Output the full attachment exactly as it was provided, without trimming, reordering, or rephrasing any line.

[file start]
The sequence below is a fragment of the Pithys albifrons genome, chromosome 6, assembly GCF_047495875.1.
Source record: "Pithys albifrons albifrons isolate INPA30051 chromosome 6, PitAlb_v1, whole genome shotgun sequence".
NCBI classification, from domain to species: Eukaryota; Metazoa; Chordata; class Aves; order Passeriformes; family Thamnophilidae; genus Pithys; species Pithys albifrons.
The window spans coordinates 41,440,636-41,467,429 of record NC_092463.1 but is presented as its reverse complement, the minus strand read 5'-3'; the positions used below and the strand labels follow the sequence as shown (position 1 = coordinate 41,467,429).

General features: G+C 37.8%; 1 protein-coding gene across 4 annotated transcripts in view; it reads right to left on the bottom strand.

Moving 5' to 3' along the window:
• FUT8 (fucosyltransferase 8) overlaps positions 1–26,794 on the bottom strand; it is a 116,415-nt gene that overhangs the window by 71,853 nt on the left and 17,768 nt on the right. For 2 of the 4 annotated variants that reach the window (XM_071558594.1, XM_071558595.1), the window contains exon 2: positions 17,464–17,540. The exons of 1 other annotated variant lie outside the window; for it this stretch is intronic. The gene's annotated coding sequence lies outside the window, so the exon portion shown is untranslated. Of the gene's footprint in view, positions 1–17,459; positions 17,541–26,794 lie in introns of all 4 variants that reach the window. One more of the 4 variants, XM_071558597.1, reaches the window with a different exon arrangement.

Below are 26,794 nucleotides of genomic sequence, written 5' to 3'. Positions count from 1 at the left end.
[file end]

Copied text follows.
The sequence below is a fragment of the Pithys albifrons genome, chromosome 6, assembly GCF_047495875.1.
Source record: "Pithys albifrons albifrons isolate INPA30051 chromosome 6, PitAlb_v1, whole genome shotgun sequence".
NCBI classification, from domain to species: Eukaryota; Metazoa; Chordata; class Aves; order Passeriformes; family Thamnophilidae; genus Pithys; species Pithys albifrons.
The window spans coordinates 41,440,636-41,467,429 of record NC_092463.1 but is presented as its reverse complement, the minus strand read 5'-3'; the positions used below and the strand labels follow the sequence as shown (position 1 = coordinate 41,467,429).

General features: G+C 37.8%; 1 protein-coding gene across 4 annotated transcripts in view; it reads right to left on the bottom strand.

Moving 5' to 3' along the window:
• FUT8 (fucosyltransferase 8) overlaps positions 1–26,794 on the bottom strand; it is a 116,415-nt gene that overhangs the window by 71,853 nt on the left and 17,768 nt on the right. For 2 of the 4 annotated variants that reach the window (XM_071558594.1, XM_071558595.1), the window contains exon 2: positions 17,464–17,540. The exons of 1 other annotated variant lie outside the window; for it this stretch is intronic. The gene's annotated coding sequence lies outside the window, so the exon portion shown is untranslated. Of the gene's footprint in view, positions 1–17,459; positions 17,541–26,794 lie in introns of all 4 variants that reach the window. One more of the 4 variants, XM_071558597.1, reaches the window with a different exon arrangement.

Below are 26,794 nucleotides of genomic sequence, written 5' to 3'. Positions count from 1 at the left end.